Hiking in Big Bend National Park
Each of the park's zones has its own appeal. The east side offers demanding mountain hikes, border canyons, limestone aplenty, and sandy washes with geographic spectacles. Westside trails go down into striking scenery in the Santa Elena Canyon and up into towering volcanic landforms. Descend into gorges, arroyos, and springs or ascend into the must-see scenic windows of Grapevine Hills. The heart of the park has abandoned mines, pine-topped vistas, scrub vegetation around the Chisos, and deserts lying just below soaring Chisos Mountain aeries. Carry enough drinking water—a gallon per person daily (more when extremely hot).
While Big Bend certainly has "expedition level" trails to test the most veteran backpacker, many are very demanding and potentially dangerous (sometimes resulting in fatalities). So no "difficult" trails are noted here. Instead, the ones included here are representative of trails at Big Bend that most physically fit people can accomplish.
Chihuahuan Desert Nature Trail. A windmill and spring form a desert oasis, a refreshing backdrop to a ½-mile, hot and flat nature trail; wild doves are abundant, the hike is pleasant, and kids will do just fine. While you're there, keep an eye out for the elf owl, one of the sought-after birds on the Big Bend's "Top 10" list. Easy, elevation gain minimal. Trailhead at Dugout Wells, 5 mi southeast of Panther Junction, Big Bend National Park, TX, 79834. www.nps.gov/bibe.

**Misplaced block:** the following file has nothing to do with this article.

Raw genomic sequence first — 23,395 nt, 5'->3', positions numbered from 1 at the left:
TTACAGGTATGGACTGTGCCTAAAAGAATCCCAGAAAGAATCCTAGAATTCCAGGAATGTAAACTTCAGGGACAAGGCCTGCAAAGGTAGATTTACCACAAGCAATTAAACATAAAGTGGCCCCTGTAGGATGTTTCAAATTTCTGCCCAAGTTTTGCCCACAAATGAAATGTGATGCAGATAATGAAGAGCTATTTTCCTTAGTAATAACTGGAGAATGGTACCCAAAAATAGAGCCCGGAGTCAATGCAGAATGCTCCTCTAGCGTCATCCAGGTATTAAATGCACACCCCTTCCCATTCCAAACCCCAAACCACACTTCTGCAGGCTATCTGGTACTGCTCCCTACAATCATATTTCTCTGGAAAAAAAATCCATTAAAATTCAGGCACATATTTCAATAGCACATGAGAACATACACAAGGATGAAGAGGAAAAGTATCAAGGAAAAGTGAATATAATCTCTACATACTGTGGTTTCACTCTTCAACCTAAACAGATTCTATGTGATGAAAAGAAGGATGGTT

Rio Grande Village Nature Trail. Down by the Rio Grande, this short, ¾-mile trail packs a powerful wildlife punch. The village is considered one of the best spots in the park to see rare birds, and other wildlife isn't in short supply either. Keep a lookout for coyotes, javelinas (they look like wild pigs), and other mammals. This is a good trail for kids, so expect higher traffic. Restrooms are nearby, and the trail can be done in less than an hour, even when lingering. The first ¼ mile is wheelchair accessible. Easy, elevation gain minimal. Trailhead 22 mi southeast of Panther Junction, Big Bend National Park, TX, 79834. www.nps.gov/bibe.
Window View Nature Trail. This 0.3-mile paved nature trail is wheelchair accessible and great for little ones. Take in the beautiful, craggy-sided Chisos and look through the V-shape rock-sided "Window" framing the desert below. This self-guided trail, which is especially captivating at sunset, is easily accomplished in half an hour. Easy, elevation gain minimal. Be on the lookout for wild javelina, which occasionally root through here. They're not normally aggressive, but give them a respectful distance. Trail begins in Chisos Basin, west of lodge parking lot, Big Bend National Park, TX, 79834. www.nps.gov/bibe.
Chisos Basin Loop Trail. A forested area and higher elevations give you some sweeping views of the lower desert and distant volcanic mountains on this 1.6-mile round-trip. The elevation at the trailhead is 5,400 feet. Set aside about an hour. Moderate, elevation gain 500 feet. Trailhead 7 mi southwest of Chisos Basin Junction, Big Bend National Park, TX, 79834. www.nps.gov/bibe.